Listening to a classical pitch
By Lee Jung-ho
Operating in an environment in which a proper brand image is paramount, Korean companies are coping with a giant mood swing in how they are perceived.
Fat profit margins, brand power and technological capability are no longer enough to amass approving nods. Now, humanity and cultural dignity are part of the calculus, and companies are increasingly tuning into classical music.
Marketing with classical music suggests grand elegant concert halls filled with well-heeled consumers, but the approach actually aims at a much wider audience.
It comes at a time when classical music has reached a crossroads in which it is accessible to many more people. Therefore, companies see the music genre as a way to establish their cultural identity, communicate to the mass market and help provide memorable experiences.
The mixture of corporate marketing and classical music is already seen in financial support from companies for performances and orchestras.
If Korean companies follow the lead of their global peers, they will establish horizontal long-term partnerships with classical music organizations rather than sporadic sponsorships. We may also see companies take a proactive role in music production, creatively grafting their core competencies onto the characteristics of their industry.
From this perspective, Korean business chiefs should recognize opportunities to sponsor concerts that integrate cuttingedge technology.
One example is a concert by the Philharmonic Orchestra in 2009 in which 28 high-definition cameras were used to film the performance of Igor Stravinsky’s Le Sacre du Printemps from different angles, creating an interactive experience.
Members of the audience watching the concert on large screens felt like they were walking through the orchestra listening to the music.
Another example was the use of movie technology for Rossini’s comic opera, “La Pietra del Paragone,” in Paris.
The audience was both amused and captivated by the show in which the actors performed in front of a blue screen, cameras film different parts of the stage and the live performance is edited into various settings and played on a huge set of multiple screens hanging over the stage.
As classical music concerts provide audiences with a broader experience that encompasses interactive pleasure and extraordinary images, sponsoring these events through cutting-edge equipment, consultation on virtual reality technology, and investment in digital infrastructure would be a way for media and technology companies to demonstrate their own capabilities as well as their support for the arts.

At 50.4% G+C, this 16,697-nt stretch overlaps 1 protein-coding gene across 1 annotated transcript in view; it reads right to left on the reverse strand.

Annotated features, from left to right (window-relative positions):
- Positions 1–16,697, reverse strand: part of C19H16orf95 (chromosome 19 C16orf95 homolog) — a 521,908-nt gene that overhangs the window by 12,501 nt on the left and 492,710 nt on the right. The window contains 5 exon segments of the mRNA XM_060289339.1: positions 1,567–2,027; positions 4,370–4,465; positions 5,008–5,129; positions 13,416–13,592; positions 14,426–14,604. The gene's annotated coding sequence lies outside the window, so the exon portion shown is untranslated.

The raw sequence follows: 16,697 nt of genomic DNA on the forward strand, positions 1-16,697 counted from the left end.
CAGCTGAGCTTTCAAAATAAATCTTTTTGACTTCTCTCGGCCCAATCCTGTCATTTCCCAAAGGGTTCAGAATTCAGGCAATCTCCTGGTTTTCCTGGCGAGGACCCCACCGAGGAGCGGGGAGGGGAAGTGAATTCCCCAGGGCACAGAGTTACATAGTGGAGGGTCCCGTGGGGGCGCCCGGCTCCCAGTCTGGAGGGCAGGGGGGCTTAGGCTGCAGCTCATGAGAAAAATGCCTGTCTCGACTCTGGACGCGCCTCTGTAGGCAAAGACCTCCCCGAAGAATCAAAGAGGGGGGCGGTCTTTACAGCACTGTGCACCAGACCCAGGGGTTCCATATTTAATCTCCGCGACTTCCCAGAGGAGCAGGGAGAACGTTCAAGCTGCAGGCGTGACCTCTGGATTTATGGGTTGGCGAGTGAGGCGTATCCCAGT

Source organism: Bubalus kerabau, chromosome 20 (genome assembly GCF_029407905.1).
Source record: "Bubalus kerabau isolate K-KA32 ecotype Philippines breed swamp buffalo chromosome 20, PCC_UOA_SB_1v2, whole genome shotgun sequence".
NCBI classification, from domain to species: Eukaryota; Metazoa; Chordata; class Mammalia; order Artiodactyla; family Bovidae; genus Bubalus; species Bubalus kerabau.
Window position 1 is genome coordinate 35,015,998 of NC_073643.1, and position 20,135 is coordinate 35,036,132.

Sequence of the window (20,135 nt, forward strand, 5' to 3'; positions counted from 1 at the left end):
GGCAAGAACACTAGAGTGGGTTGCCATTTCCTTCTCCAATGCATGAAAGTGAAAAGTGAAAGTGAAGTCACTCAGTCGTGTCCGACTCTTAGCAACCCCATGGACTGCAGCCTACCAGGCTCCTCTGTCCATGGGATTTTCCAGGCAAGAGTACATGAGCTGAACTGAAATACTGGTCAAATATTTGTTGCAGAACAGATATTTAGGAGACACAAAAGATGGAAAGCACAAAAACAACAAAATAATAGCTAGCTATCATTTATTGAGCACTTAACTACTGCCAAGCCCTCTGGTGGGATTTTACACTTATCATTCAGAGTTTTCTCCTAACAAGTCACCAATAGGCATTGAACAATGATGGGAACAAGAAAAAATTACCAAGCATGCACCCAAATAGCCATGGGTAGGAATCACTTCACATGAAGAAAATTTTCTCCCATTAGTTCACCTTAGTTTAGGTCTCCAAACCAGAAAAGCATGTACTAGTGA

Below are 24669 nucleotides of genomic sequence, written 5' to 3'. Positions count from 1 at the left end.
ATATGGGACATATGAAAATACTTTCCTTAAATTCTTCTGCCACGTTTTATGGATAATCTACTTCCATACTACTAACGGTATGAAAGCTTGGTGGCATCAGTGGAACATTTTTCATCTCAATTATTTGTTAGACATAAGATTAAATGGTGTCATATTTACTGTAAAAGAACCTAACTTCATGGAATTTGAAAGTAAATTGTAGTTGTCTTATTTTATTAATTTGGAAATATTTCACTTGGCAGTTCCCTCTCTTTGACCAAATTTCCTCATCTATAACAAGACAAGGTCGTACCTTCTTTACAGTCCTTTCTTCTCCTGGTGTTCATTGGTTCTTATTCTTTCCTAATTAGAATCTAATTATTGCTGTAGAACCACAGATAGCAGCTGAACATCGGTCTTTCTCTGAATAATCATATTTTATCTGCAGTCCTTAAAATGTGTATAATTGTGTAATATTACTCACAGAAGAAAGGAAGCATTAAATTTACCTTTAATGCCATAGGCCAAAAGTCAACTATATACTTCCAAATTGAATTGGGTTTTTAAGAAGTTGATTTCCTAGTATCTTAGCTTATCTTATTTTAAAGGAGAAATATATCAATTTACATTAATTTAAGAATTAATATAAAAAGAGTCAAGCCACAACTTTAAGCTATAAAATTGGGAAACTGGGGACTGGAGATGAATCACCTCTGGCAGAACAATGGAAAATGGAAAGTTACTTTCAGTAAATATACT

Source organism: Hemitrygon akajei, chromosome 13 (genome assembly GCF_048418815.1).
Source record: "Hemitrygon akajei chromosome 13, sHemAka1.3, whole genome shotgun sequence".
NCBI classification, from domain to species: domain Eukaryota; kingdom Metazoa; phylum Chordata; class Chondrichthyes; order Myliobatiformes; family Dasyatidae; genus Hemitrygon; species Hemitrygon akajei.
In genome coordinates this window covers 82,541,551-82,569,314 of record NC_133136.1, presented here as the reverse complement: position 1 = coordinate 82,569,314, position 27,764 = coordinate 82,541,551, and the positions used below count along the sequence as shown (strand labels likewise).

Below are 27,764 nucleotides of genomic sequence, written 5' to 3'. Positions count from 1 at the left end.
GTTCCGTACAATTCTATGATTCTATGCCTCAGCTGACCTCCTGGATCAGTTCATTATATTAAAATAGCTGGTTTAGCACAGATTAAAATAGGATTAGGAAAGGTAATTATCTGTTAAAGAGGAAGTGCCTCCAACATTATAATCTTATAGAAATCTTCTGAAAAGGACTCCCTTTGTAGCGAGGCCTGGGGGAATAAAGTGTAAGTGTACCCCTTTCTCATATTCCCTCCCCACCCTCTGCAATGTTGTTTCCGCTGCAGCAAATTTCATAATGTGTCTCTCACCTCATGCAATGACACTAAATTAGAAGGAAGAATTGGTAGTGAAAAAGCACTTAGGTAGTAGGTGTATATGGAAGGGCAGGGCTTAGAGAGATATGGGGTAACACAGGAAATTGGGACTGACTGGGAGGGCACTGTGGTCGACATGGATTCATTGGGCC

Another way that companies can show their cultural appreciation is to help popularize classical musical events.
Every summer brings the BBC Proms in the Park series throughout the U.K., concerts in the Central Park of New York and similar outdoor programs elsewhere in Europe and the U.S.
Equipment needed for the outdoors, including high-capacity sound and lighting systems, a mobile stage, and large screens all present sponsorship opportunities.
And more recently, musical organizations such as the Metropolitan Opera in New York, Royal Opera House in London, and the Berliner Philharmonie in Berlin have been scrambling to come up with digital solutions that allow audiences to enjoy musical performances at local movie theatres, or on their PCs and mobile devices. In providing support to these kinds of efforts, companies can create a public friendly, high-class brand image.
A third approach to marketing through classical music is to focus on newly emerging economies.
In developed countries, aging populations and shrunken disposal income mean classical music consumers are decreasing.
They are being replaced by consumers in emerging economies such as China, where income and discretionary spending are rising.
Classical music has gone beyond being a symbol for culture and sophistication, and has become an icon for social status in these countries.
Advanced companies are concentrating on devising marketing strategies that establish infrastructure related to music, especially education.
Emerging economies also present an opportunity for companies from Korea and other non-Western countries that are relatively new to classical music marketing.
For instance, they should find ways to integrate classical music into sponsorships of major events such as the Olympics and the FIFA World Cup.
A company’s identity with classical music cannot be established overnight, so the marketing must be approached with sincerity and from the perspective of a long-term investment rather than one-off, ostentatious events. As a reference point, advanced companies’ timeframe for sponsorships is at least ten years.
Thus, the commitment requires a genuine passion for the arts as well as a detailed roadmap for communicating with orchestras and other music organizations.
Lee Jung-ho is a research fellow at the Samsung Economic Research Institute.